Towards the end of October 2016, I thought, "I know! I've got this copy of The Witch sitting here and I could spend a few days going through some of the other stuff I never got round to watching and it's years since I had a Halloween movie binge, and hell, why not write about them?" I had a copy of The Wicker Man I'd found in a record sale in 2010 that I'd never watched; a copy of Beasts that cost me 50p at a stall in the Summer. I last watched Simon Magus before I had kids, and now my oldest is 11. I planned my viewing carefully.

It spiralled out of control.

Friday, 13 July 2018

Deities and Demigods

You might catch your breath at the idea,
Grasp the boat’s side, knuckles not as hard nor as pale as this
Wall of sea-borne scales
Glimmering in this cold, crystalline mist.
Your stomach might harden
At the premonition of hell
In the smell of sulphur and charred meat,
In the sight of bobbing, half-finished meals:
Lost men, brave men, men like you.
The dawn might darken
In the opening of this single slitted eye,
Wider than your height
And you might rise to your feet,
Barely trusting the creaking unsteady wood,
Raise your ancestral spear,
Fear that the moon-bright blade
Will not be good
Enough
To end the serpent that girdles the earth:
But since you know its hit point total,
You kill it instead and steal its stuff.

Sunday, 8 July 2018

The Question in Bodies #15: Upstream Colour (2013)


As you get older (and I mean, as you get to my age), your favourites often become static. Your lists of things that you love, whether conscious or not, cease to allow new entries, and fewer things fall away. I suppose this isn't really as dangerous or depressing as it seems. It's part of aging. It's part of who we are.

Still, sometimes we surprise ourselves. I think it was the third time, or maybe the fourth, that I watched Upstream Colour that I realised that I was rewatching it for more than simply thinking it interesting or worth writing about, and that it had moved me deeply.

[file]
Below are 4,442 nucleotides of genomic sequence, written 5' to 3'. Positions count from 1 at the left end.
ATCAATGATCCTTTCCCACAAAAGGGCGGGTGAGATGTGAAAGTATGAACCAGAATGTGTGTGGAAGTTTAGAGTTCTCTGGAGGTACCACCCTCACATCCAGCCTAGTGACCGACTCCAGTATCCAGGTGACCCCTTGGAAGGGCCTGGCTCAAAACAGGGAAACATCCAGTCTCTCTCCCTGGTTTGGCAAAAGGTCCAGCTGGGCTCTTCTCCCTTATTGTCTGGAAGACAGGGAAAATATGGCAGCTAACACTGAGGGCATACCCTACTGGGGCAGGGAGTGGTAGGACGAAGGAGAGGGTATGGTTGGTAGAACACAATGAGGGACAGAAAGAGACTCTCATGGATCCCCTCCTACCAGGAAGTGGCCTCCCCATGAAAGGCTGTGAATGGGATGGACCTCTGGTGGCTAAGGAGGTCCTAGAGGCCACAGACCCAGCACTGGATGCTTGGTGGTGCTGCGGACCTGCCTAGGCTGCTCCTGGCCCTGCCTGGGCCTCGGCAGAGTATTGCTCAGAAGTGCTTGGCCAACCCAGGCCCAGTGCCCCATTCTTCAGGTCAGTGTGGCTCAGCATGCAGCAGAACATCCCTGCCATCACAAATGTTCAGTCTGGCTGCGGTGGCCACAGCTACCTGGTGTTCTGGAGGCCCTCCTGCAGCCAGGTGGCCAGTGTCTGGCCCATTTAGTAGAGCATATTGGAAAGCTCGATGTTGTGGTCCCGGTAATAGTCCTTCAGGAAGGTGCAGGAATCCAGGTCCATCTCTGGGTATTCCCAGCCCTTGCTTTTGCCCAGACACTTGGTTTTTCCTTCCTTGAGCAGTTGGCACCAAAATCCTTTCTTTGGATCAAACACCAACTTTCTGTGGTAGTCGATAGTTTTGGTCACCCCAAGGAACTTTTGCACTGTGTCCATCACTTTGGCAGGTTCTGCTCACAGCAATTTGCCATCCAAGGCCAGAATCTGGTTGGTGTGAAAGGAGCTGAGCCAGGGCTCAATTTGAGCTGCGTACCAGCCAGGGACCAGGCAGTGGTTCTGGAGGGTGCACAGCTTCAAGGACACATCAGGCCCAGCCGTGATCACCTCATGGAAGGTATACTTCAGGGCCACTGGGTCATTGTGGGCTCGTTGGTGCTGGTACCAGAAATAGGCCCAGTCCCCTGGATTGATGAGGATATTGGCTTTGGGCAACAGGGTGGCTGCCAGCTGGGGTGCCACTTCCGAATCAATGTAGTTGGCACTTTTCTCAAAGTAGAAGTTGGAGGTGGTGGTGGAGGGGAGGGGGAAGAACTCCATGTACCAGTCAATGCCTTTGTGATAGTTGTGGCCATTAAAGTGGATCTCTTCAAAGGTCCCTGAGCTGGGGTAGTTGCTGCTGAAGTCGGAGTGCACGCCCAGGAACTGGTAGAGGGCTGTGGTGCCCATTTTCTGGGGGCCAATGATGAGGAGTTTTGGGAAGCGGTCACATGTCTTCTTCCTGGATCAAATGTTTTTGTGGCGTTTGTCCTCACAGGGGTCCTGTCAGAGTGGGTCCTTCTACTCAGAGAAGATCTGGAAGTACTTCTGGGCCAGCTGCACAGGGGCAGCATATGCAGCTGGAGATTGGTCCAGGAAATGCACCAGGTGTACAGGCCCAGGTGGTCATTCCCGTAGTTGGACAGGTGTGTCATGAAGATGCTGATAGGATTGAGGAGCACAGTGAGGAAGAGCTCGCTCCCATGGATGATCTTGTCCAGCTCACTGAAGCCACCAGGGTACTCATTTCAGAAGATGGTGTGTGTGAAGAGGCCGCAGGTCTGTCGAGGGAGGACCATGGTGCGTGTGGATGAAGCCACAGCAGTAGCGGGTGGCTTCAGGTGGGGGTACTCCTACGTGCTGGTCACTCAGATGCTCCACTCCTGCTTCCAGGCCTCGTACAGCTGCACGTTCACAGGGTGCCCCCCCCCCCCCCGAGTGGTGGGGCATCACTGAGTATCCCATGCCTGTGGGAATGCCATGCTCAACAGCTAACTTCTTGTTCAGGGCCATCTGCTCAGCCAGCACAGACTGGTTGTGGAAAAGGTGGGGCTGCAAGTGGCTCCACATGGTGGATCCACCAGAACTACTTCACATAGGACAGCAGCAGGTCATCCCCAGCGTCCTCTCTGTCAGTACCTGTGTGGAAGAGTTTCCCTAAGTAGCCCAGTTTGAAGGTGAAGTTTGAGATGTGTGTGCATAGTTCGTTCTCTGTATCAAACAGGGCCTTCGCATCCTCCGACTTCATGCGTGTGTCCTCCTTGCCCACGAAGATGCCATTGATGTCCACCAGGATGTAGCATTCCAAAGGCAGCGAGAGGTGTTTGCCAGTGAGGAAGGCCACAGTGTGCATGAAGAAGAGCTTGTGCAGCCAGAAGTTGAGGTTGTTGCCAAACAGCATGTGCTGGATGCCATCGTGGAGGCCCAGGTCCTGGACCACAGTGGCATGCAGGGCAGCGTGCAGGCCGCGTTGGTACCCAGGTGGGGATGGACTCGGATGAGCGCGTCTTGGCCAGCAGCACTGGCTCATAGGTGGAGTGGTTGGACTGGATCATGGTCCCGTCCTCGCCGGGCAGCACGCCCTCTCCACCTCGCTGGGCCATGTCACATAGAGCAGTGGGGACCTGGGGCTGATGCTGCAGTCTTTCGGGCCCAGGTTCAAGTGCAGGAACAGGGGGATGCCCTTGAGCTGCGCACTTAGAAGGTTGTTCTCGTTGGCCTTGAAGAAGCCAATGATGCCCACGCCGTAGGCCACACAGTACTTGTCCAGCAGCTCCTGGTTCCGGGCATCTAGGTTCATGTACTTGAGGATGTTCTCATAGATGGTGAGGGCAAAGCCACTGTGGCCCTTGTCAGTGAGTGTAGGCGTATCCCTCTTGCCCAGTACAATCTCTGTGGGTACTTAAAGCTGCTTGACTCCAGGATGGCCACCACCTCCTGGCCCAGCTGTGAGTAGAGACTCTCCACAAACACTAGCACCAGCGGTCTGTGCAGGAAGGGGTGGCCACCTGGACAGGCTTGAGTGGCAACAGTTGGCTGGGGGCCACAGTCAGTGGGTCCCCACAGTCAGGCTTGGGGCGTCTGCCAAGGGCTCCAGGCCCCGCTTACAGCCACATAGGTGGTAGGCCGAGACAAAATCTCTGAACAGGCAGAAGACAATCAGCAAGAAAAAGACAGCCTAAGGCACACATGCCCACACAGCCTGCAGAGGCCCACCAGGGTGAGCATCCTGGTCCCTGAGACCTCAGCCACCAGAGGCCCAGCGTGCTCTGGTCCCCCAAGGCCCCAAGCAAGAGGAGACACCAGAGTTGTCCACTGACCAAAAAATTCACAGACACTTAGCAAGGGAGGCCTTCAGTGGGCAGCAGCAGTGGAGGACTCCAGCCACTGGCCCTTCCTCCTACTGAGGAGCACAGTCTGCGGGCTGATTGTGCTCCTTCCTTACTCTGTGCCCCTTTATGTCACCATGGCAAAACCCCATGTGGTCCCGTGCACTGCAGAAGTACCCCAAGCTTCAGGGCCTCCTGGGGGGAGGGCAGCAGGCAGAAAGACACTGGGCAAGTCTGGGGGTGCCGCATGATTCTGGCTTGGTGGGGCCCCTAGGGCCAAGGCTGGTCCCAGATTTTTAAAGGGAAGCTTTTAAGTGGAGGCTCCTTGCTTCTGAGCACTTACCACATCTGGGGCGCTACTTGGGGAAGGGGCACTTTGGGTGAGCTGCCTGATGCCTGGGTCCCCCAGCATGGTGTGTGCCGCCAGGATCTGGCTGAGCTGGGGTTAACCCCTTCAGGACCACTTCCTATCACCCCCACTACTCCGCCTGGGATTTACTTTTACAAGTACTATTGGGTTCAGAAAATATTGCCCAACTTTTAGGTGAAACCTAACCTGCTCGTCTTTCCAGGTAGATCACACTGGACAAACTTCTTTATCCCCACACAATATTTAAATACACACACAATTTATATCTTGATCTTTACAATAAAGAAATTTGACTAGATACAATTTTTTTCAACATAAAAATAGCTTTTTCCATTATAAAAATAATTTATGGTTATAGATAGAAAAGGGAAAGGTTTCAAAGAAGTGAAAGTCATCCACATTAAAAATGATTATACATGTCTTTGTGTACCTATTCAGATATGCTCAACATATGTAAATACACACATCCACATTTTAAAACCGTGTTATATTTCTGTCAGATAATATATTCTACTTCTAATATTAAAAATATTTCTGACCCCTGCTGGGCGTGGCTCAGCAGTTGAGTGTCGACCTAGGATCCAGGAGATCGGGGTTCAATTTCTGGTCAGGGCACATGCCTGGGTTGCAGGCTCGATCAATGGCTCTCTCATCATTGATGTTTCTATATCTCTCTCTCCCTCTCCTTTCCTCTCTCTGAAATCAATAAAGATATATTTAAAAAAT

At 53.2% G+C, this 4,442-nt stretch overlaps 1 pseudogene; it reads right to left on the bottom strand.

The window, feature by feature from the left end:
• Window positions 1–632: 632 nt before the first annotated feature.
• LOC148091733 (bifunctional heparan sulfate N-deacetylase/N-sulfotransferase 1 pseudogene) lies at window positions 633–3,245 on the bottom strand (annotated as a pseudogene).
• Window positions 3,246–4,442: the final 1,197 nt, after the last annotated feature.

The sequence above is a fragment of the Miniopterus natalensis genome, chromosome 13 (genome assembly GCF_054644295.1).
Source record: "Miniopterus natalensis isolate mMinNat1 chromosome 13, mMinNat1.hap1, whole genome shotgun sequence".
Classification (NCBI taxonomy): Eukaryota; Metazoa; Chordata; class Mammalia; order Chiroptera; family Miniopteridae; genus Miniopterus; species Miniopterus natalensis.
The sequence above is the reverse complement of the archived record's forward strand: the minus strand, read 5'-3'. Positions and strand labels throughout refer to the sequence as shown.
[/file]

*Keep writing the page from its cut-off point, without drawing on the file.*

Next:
Spoiler warnings are for wimps, but you nonetheless have been warned. 

Saturday, 7 July 2018

It is OK to be Sad (For David)


It is OK to be sad.

It is OK to say that I regret
The loss of a thing that gave me
Much to remember, to mourn
And say that right or wrong
This thing has gone, and forever
And this is done. And I am sad.
And it is OK to be sad.

It is OK to take a breath
And recognise I am not unmarked
By the deaths of those we loved
And those we knew and those
To whom we had a profound
Ambivalence. And I am sad.
And it is OK to be sad.

It is OK to understand that time
Has passed, the opportunities that
have passed untaken gone forever
With your youth, and say that
More than half my life is gone
And things did not pan out and I am sad.
And it is OK to be sad.

It is OK to say I am afraid of all the hate
And I am crushed beneath the weight of all the
Sorrow of the world when people who are
Good and people who are innocent are
Turned away and all the world is toxic
And I cannot stop these things and I am sad.
And it is OK to be sad.

And it is OK to say the sun still rises,
You are still here, you are still here
And you are young if I am not,
And I do not know what the world
Into which you will grow
Will be like, and mourning cannot stop
The bullets and the knives and the votes
That snuff out hope,
But as we are right now,
I am still alive, we are still alive
And we will take that breath again together
And we will straighten up
And we will smooth down our clothes
And I will place my hand upon your shoulder
And I will hold you tight
And I will look you in the eye
And I will say I love you and I know,
And I will say, I know that we have much to do,
But right now
It is OK to be sad.